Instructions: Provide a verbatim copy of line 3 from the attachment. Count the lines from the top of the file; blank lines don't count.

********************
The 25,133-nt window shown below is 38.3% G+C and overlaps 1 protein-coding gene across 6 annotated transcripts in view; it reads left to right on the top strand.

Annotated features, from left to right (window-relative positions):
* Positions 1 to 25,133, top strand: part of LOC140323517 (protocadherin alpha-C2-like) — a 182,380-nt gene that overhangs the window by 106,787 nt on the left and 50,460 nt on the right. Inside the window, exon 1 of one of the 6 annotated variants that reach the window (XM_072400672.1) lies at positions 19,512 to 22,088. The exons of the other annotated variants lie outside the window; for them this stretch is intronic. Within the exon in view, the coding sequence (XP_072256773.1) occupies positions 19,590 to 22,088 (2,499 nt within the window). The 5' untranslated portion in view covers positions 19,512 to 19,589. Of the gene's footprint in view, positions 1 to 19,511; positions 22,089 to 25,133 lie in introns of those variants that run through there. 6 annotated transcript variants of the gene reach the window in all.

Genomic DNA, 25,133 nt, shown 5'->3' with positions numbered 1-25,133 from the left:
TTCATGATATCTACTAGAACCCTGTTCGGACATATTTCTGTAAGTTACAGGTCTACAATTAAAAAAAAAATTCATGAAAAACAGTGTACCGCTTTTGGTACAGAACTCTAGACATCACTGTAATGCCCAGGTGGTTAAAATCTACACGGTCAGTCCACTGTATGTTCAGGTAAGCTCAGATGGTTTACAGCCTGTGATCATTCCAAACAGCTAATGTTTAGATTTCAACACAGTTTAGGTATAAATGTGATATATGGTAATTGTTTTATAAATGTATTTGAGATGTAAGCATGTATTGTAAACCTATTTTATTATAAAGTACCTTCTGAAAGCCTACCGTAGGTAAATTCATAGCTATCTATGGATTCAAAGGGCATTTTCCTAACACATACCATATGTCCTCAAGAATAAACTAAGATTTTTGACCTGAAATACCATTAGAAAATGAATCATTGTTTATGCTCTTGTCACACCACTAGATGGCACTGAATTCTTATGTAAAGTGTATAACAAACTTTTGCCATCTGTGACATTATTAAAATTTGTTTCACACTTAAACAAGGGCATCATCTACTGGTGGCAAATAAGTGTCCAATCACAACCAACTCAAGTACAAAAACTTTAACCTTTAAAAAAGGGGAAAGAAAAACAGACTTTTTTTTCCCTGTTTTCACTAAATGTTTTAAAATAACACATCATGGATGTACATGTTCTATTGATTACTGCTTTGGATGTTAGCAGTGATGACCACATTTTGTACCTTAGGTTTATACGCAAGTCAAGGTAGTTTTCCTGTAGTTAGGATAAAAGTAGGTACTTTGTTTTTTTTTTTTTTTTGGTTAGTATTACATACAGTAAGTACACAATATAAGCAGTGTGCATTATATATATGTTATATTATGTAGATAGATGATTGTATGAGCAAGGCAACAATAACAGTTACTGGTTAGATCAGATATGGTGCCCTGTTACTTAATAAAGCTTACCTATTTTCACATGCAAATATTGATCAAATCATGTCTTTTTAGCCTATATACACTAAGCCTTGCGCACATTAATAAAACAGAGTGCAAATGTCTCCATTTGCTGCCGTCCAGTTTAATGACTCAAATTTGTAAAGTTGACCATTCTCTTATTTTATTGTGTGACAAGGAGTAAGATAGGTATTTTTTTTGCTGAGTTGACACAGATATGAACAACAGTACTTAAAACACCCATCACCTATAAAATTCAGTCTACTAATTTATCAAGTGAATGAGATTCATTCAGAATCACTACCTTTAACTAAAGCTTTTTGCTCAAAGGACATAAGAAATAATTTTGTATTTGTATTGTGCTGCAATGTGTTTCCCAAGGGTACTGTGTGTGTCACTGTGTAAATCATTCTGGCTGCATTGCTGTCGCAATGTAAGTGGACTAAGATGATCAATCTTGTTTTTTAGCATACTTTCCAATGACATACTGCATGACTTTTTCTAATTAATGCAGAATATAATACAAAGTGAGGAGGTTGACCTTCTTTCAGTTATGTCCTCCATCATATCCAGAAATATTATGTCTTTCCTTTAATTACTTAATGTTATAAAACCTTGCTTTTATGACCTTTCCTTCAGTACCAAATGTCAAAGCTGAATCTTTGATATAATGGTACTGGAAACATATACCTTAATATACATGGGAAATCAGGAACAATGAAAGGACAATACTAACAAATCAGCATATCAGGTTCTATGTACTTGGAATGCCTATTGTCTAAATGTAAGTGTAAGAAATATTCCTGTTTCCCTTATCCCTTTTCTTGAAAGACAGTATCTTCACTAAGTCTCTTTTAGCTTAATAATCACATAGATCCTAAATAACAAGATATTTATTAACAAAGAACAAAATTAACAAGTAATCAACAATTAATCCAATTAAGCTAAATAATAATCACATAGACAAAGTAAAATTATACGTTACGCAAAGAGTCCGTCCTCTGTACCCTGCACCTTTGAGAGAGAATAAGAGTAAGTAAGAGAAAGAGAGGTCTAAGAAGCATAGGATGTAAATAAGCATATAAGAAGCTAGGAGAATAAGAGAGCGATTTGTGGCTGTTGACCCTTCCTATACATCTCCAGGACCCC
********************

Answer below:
* Positions 1 to 25,133, top strand: part of LOC140323517 (protocadherin alpha-C2-like) — a 182,380-nt gene that overhangs the window by 106,787 nt on the left and 50,460 nt on the right. Inside the window, exon 1 of one of the 6 annotated variants that reach the window (XM_072400672.1) lies at positions 19,512 to 22,088. The exons of the other annotated variants lie outside the window; for them this stretch is intronic. Within the exon in view, the coding sequence (XP_072256773.1) occupies positions 19,590 to 22,088 (2,499 nt within the window). The 5' untranslated portion in view covers positions 19,512 to 19,589. Of the gene's footprint in view, positions 1 to 19,511; positions 22,089 to 25,133 lie in introns of those variants that run through there. 6 annotated transcript variants of the gene reach the window in all.